Duterte to call Congress to special session as stimulus deadlock starts to resolve
President Rodrigo Roa Duterte updates the nation on the government's efforts in addressing the coronavirus disease (COVID-19) at the Malago Clubhouse in Malacañang on March 30, 2020.
Presidential Photo/King Rodriguez
Duterte to call Congress to special session as stimulus deadlock starts to resolve
Ian Nicolas Cigaral (Philstar.com) - July 2, 2020 - 3:34pm

MANILA, Philippines — A deadlock between legislators and the Executive department on how to fund stimulus has been partly resolved, paving the way for discussions over one of the administration’s preferred economic booster even as bigger rescue packages pushed by Congress continue to be a sticking point.

As a result, President Rodrigo Duterte is set to ask Congress to convene a special session to enact Bayanihan to Recover As One bill, also known as Bayanihan II, presidential spokesperson Harry Roque said in an online press briefing on Thursday. 

There was no mention of larger stimulus measures where policymakers still appear to be at loggerheads.

“There’s no timeline yet but this is the first time I heard (Finance) Secretary (Carlos) Dominguez say that the issues have been ironed out more or less and the first time I heard him confirm that we will ask Congress for a special session,” he said.

Dominguez has not responded to request for comment as of this posting, but as it is, lawmakers have around three weeks to pass the legislation in a special session before they begin to a new and regular one by July 26.

In the agenda during a special session, Roque said, would be Bayanihan II, a bill that would restore Duterte’s power to reallocate budgets without Congress approval in a bid to remove red tape and freely fund pandemic response until the end of the year.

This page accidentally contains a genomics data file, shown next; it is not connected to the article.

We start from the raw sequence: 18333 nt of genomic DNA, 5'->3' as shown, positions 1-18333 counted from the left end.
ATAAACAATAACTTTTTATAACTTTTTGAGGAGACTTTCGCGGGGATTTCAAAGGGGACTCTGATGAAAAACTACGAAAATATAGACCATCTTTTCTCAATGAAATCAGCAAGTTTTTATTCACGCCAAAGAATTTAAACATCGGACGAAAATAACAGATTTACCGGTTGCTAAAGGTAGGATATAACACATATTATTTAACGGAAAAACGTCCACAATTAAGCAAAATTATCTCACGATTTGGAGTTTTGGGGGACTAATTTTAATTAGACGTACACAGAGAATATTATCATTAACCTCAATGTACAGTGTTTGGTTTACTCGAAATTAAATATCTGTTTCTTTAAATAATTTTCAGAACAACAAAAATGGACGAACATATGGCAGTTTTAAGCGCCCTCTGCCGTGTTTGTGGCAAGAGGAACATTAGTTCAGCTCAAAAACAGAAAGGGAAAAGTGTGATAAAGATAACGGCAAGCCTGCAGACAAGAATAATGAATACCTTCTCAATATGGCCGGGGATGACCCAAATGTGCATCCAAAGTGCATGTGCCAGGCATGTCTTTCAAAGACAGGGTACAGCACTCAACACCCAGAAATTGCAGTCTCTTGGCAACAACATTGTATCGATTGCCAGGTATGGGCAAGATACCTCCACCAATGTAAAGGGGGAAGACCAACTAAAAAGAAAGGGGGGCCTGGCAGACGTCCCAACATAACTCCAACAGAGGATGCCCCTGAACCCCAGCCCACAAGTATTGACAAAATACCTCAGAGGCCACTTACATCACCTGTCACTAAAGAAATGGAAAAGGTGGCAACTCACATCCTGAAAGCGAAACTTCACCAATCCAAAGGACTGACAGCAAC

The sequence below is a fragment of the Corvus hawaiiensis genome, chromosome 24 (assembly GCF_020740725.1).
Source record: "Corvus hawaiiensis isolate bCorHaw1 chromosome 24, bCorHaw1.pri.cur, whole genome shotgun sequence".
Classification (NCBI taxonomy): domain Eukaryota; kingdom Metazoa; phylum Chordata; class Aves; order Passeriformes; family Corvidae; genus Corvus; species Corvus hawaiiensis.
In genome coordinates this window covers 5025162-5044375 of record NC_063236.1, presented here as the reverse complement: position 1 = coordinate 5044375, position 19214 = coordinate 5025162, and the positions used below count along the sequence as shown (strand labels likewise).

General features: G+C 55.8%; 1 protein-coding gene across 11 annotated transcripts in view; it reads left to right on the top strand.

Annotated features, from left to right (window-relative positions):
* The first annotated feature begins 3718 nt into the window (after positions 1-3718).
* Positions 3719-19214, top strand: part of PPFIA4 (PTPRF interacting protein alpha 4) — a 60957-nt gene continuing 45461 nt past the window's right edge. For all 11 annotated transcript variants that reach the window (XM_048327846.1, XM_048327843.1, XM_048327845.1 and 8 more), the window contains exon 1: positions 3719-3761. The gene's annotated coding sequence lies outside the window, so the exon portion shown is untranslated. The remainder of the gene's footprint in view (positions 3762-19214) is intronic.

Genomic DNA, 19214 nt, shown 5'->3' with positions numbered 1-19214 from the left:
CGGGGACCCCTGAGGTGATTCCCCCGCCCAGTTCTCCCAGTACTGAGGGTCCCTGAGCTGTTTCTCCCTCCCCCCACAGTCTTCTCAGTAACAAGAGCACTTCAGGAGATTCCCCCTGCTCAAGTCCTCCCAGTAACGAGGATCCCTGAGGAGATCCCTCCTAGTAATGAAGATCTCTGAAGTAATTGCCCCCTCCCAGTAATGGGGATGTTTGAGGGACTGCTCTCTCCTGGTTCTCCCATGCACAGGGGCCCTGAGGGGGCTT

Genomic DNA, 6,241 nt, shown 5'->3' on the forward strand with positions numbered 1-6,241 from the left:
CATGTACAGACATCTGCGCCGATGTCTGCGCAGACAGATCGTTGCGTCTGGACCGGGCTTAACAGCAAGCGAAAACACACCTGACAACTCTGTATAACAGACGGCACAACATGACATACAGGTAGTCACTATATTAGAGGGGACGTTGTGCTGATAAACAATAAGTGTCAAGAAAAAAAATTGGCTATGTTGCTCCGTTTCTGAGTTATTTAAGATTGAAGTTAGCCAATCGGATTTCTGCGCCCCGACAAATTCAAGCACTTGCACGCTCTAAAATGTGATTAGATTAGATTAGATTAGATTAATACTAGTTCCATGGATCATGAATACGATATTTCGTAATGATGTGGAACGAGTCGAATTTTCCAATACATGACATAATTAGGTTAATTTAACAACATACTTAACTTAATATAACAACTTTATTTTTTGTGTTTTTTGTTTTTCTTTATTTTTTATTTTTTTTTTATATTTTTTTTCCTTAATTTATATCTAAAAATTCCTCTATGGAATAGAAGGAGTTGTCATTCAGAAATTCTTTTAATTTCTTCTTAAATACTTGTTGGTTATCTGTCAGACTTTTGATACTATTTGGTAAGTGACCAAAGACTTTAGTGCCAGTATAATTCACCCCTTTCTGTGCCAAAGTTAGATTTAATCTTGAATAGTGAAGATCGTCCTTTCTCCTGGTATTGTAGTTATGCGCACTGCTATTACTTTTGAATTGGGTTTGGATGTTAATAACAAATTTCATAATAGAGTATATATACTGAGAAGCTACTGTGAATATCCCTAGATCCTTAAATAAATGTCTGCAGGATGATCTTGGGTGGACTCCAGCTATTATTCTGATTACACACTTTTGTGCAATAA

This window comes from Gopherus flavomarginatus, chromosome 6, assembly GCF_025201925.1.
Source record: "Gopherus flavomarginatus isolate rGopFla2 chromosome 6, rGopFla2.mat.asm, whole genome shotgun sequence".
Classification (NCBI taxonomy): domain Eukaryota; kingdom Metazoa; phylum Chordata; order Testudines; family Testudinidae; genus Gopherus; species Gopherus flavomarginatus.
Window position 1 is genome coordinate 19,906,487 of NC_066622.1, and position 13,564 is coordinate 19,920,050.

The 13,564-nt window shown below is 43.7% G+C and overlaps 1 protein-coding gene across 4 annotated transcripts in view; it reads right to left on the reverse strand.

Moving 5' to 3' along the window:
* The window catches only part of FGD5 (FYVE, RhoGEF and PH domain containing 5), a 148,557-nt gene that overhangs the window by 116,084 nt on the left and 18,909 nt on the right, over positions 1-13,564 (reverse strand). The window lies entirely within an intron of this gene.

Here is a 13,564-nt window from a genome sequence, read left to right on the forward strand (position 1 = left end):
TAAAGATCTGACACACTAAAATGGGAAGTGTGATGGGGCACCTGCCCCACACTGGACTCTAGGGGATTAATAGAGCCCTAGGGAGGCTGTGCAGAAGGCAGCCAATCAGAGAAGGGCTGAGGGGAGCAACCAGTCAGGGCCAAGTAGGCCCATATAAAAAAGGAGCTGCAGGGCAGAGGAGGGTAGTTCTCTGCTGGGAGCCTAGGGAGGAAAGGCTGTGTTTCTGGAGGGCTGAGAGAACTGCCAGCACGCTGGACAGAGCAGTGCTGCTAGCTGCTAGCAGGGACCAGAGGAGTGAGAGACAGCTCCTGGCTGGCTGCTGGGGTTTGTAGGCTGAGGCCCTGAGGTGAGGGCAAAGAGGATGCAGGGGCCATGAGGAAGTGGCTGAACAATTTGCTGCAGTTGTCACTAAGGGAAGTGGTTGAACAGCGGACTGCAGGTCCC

That power was already granted by Republic Act No. 11469 or Bayanihan to Heal as One Act, but the law expired last June 25 following a three-month validity. From March to June, a total of P374.9 billion was diverted from their original programs to contingencies against coronavirus disease-2019 (COVID-19).

“In the past days, what I heard was maybe the bills will be tackled once regular session resumes, but Secretary Dominguez said we need this now,” Roque said.

Bayanihan II was all set to get passed last month, but the Executive department, led by the finance agency, as well as senators were at loggerheads over additional funds that the bill would authorize once enacted. Apart from repurposing funds under the P4.1-trillion outlay, P170 billion was originally allotted as additional capital to state banks so that they can lend, as well as subsidies to displaced workers and teachers, among others.

The amount was too expensive for the economic managers, who bargained to reduce it to P120 billion to remain within deficit limits. The bill’s current version pegged the additional outlay at P140 billion.

‘What do you mean with unfundable?’

At the House of Representatives on Thursday, Acting Socioeconomic Planning Secretary Karl Kendrick Chua repeated the administration’s position as far as funding stimulus is concerned: one that cannot go beyond the P4.1-trillion national budget without determining new source of revenues, not borrowings, as per the Constitution.

“We believe we are limited in the fiscal side by both constitutional and prudence requirements…We have actually used that provisions for Bayanihan I. We have some more left for Bayanihan II,” Chua told the House economic affairs hearing on Thursday.

But the committee chair, AAMBIS-OWA party-list Rep. Sharon Garin immediately disagreed with Chua, saying there are already jurisprudence that ran contrary to the government’s position. “Let’s not preempt ourselves, and let the legislative do its work. And if there is any question, let the Supreme Court deal with that,” she said.

Such display of disagreements trickle down to measures meant to fund larger stimulus. They are House Bill 6815 or the Accelerated Recovery and Investments Stimulus for the Economy bill, and House Bill 6709 or the COVID-19 Unemployment Reduction Economic Stimulus Act, collectively worth around P3 trillion.

“We are one with you on that [fiscal prudence], but then I’ve monitored the news and I saw that you’ve been increasing foreign borrowings and yet you said ARISE bill is ‘unfundable,’” Marikina Rep. Stella Luz Quimbo, one of ARISE bill’s authors, said.

“Everywhere we go, we are asked what do economic managers mean with unfundable? Is it because we don’t have funds right now, or unfundable because we have misgivings with ARISE bill?” Quimbo said.

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